Artisans - Michael Adcock
working in their separate media in the same studio
for five years, Michael and Christine Adcock began
to see the rich potential in combining clay and fiber.
Working together, they have created a collection of
vessels that integrate low-fired stoneware, natural
fibers, metals and other media into harmonious union.
The earthy, primitive tonalities and textures of the
fibers and of the sagger and smoke-fired stoneware
combine to create a vessel that reveals the various
media as being not only mutually compatible, but as
actually enhancing the inherent beauty of each.
and Christine have been collaborating for over 20
years, and have never ceased to be inspired by the
possibilities of their craft. Their work is published
and displayed in galleries, museums and interior design
showrooms throughout the United Sstates, Canada, Europe
and Japan. The Smithsonian Magazine recently presented
their work as an example of the best in the modern
American Craft Movement.
began his formal studies in Art and Ceramics at the
University of California at Santa Cruz. While there,
he studied under the distinguished potter and teacher,
Al Johnsen, and later became his apprentice. Michael
graduated with honors in 1972 with a combined degree
in Ceramics and Art History. He went on to become
a successful studio potter, producing a line of hand-decorated
porcelain and stoneware functional pottery that was
exhibited and sold throughout the United States, Europe,
living in Puerto Rico and Mexico, Christine became
interested in the functional art of indigenous people.
She later enrolled as an Art major at the University
of California. After several years of intensive study,
Christine contacted some of the few remaining American
indigenous weavers, and arranged to live with them
as an apprentice on the Papago reservation. These
women shared with her the spirit as well as the skills
of their ancient craft. Later, Christine worked with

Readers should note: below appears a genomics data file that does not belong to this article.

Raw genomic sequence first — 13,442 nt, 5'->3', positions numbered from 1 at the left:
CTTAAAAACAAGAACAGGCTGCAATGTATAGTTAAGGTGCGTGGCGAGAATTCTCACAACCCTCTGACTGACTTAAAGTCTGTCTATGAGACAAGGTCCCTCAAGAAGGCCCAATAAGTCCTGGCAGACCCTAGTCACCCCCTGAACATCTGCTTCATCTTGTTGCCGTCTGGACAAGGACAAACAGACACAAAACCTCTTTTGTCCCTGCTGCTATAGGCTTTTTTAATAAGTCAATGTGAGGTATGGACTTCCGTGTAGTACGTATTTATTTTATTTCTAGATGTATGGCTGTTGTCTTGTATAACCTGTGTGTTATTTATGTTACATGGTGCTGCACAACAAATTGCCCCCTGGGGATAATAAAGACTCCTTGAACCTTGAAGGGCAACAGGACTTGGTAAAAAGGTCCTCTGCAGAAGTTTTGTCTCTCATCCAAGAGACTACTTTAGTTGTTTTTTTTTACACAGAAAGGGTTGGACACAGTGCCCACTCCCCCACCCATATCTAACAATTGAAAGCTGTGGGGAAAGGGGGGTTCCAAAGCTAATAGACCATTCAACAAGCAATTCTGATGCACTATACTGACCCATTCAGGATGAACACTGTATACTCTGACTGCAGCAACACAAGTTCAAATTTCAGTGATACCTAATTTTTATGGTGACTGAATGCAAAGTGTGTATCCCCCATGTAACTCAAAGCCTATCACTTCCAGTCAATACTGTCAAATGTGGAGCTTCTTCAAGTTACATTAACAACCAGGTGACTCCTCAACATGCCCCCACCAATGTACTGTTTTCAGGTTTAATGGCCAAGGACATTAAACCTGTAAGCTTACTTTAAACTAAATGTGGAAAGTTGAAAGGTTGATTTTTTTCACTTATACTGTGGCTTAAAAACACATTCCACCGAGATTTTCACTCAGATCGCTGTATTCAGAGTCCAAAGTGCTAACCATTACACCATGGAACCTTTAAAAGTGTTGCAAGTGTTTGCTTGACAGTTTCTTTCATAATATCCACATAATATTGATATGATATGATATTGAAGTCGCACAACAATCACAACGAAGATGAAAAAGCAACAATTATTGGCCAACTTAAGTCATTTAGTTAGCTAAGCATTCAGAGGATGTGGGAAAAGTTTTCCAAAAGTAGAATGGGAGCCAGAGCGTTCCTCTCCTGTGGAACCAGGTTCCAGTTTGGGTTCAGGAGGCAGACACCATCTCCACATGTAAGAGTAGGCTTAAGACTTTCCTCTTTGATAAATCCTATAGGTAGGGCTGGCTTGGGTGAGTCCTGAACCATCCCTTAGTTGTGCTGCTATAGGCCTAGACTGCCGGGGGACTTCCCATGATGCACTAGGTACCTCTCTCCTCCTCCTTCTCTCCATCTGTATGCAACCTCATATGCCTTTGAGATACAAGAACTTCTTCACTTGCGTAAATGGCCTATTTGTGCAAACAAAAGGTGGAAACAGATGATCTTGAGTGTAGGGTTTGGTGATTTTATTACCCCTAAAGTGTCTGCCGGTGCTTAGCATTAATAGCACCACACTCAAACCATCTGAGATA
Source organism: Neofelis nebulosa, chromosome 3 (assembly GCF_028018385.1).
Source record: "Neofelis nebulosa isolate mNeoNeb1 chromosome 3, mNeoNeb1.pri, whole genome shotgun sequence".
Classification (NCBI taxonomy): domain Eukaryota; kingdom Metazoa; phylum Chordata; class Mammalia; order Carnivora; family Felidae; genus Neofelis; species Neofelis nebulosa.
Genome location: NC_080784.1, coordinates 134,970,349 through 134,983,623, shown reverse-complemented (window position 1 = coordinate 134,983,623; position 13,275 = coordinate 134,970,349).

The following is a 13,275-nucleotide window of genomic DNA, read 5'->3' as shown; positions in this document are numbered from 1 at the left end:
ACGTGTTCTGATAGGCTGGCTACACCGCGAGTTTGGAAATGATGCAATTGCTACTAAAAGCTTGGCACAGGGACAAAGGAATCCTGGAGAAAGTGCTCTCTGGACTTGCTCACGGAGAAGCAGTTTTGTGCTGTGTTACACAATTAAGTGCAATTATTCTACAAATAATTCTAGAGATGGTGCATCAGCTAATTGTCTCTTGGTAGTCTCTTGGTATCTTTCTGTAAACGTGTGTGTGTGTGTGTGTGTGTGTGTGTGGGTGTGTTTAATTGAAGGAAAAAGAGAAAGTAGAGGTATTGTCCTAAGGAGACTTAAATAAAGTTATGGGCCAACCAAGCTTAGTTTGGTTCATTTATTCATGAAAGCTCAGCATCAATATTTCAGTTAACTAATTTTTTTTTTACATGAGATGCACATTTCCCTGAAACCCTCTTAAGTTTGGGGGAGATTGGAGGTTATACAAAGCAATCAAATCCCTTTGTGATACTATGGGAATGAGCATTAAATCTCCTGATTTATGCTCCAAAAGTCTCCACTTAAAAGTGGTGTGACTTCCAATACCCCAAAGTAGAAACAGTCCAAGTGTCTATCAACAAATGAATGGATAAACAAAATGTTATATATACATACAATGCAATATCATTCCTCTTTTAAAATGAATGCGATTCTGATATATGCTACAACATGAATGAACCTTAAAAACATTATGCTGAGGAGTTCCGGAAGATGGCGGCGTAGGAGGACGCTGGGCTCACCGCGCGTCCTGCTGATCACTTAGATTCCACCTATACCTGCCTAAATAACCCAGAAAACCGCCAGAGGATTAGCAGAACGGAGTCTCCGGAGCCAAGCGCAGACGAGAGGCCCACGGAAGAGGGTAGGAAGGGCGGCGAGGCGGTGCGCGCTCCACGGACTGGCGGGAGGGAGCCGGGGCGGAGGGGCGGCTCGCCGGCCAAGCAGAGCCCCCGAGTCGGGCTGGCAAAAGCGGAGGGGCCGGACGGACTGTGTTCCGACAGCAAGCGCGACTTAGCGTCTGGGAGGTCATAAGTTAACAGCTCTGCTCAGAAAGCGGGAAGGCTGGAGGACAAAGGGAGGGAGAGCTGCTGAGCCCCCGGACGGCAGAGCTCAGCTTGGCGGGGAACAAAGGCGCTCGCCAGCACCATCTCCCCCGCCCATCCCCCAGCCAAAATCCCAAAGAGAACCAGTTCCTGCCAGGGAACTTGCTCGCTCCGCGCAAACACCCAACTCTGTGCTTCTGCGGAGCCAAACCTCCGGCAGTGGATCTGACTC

the Santa Barbara Museum of Natural History in a program
to revitalize the art of Chumash basketry. Christine's
work is displayed in galleries and museums throughout
the United States, Europe, Canada and Japan.
The process of creating these collaborative vessels of
clay and natural fibers is an extended one, spanning a
period of several weeks for each piece. All vessel
forms are first hand-thrown on a potter's wheel, or
hand-built from slabs. When the form has dried
sufficiently to allow handling (the "leather hard"
stage) the form is then trimmed. This means that
excess clay is shaved off with a sharp tool in a
process similar to that by which wood is shaped on a
lathe. After this, all notching, carving, and drilling
on the pot is completed in preparation for later
addition of the fibers. The pot is then allowed to dry
The first firing, the "bisque firing," hardens the
clay. The second, the "sagger firing," is the color
firing. Each pot is placed in a larger, lidded clay
jar, called a "sagger." A variety of combustible and
inert materials, along with various mineral oxides and
salts, are carefully packed into the space between the
two vessels. The saggers are then stacked in a gas
kiln where they are fired at a lower temperature. As
the materials in the sagger burn off, the smoke and
fumes that are created permeate the clay body and
color the pot. The pots are removed from the kiln and
saggers, cooled, and prepared for the application of
use only hand-gathered, natural materials,mostly indigenous
to the area where we live. These include Torrey Pine needles,
Date Palm fruit stalks, Date Palm inflorescence, river willow,
cottonwood, Eucalyptus bark, Dracaena Drago leaves, broom
corn, Jacaranda seed pods, dried leaves and flower petals,
Acacia seed pods, and birch bark imported from Maine. Some
of these fibers are dyed or hand-painted to achieve shades
and hues that will integrate with the colors of the clay
surfaces. They are then attached to the vessels by stitching,
gluing, inlaying and weaving techniques.
have also recently begun to use hand-made papers from all
over the world, as well as those we make ourselves. Our
intention in making these pieces is to create vessels that
will reveal and enhance the inherent beauty of the natural
materials that we use. About Urns.
like to introduce you to a new line of urns and reliquaries.
For over 20 years, Christine and Michael Adcock have been
creating a line of fine art ceramics, which they have sold
in galleries and high-end museum shows throughout the United
States and Canada. In response to frequent requests for
memorial urns, we have created a line of vessels specifically
intended for that purpose.
spirit box urns are designed to hold the plastic containers
used by the funeral industry for cremains; all our other
urns feature plastic liner bags. Our vessels are elegant
art objects, and are suitable for use in the memorial ceremony,
even when the final intention is to spread the ashes. Smithsonian
Magazine featured our work as an outstanding example of
the modern American Crafts movement. However our urns are
used, they are beautiful, life affirming vessels, which
have been treasured as art pieces for many years.
Pricing includes Free Shipping by UPS Ground
and Free Insurance for the Full Retail Value of the Item.